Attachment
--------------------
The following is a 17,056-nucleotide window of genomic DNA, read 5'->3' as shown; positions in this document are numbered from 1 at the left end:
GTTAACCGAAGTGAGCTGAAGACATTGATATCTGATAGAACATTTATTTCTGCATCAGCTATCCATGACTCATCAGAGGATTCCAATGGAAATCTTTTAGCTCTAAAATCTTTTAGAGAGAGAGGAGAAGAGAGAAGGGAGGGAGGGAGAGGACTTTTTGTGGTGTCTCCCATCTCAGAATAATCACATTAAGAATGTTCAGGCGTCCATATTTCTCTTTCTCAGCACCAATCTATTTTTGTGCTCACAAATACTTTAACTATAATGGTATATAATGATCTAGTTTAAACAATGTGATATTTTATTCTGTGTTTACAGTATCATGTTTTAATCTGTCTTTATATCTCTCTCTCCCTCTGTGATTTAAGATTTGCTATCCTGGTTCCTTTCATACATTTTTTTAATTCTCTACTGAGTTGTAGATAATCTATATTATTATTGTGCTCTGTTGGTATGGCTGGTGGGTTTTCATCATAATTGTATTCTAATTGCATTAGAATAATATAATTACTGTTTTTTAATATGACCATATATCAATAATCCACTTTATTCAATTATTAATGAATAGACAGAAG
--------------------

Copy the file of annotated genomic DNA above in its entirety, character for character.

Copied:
The following is a 17,056-nucleotide window of genomic DNA, read 5'->3' as shown; positions in this document are numbered from 1 at the left end:
GTTAACCGAAGTGAGCTGAAGACATTGATATCTGATAGAACATTTATTTCTGCATCAGCTATCCATGACTCATCAGAGGATTCCAATGGAAATCTTTTAGCTCTAAAATCTTTTAGAGAGAGAGGAGAAGAGAGAAGGGAGGGAGGGAGAGGACTTTTTGTGGTGTCTCCCATCTCAGAATAATCACATTAAGAATGTTCAGGCGTCCATATTTCTCTTTCTCAGCACCAATCTATTTTTGTGCTCACAAATACTTTAACTATAATGGTATATAATGATCTAGTTTAAACAATGTGATATTTTATTCTGTGTTTACAGTATCATGTTTTAATCTGTCTTTATATCTCTCTCTCCCTCTGTGATTTAAGATTTGCTATCCTGGTTCCTTTCATACATTTTTTTAATTCTCTACTGAGTTGTAGATAATCTATATTATTATTGTGCTCTGTTGGTATGGCTGGTGGGTTTTCATCATAATTGTATTCTAATTGCATTAGAATAATATAATTACTGTTTTTTAATATGACCATATATCAATAATCCACTTTATTCAATTATTAATGAATAGACAGAAG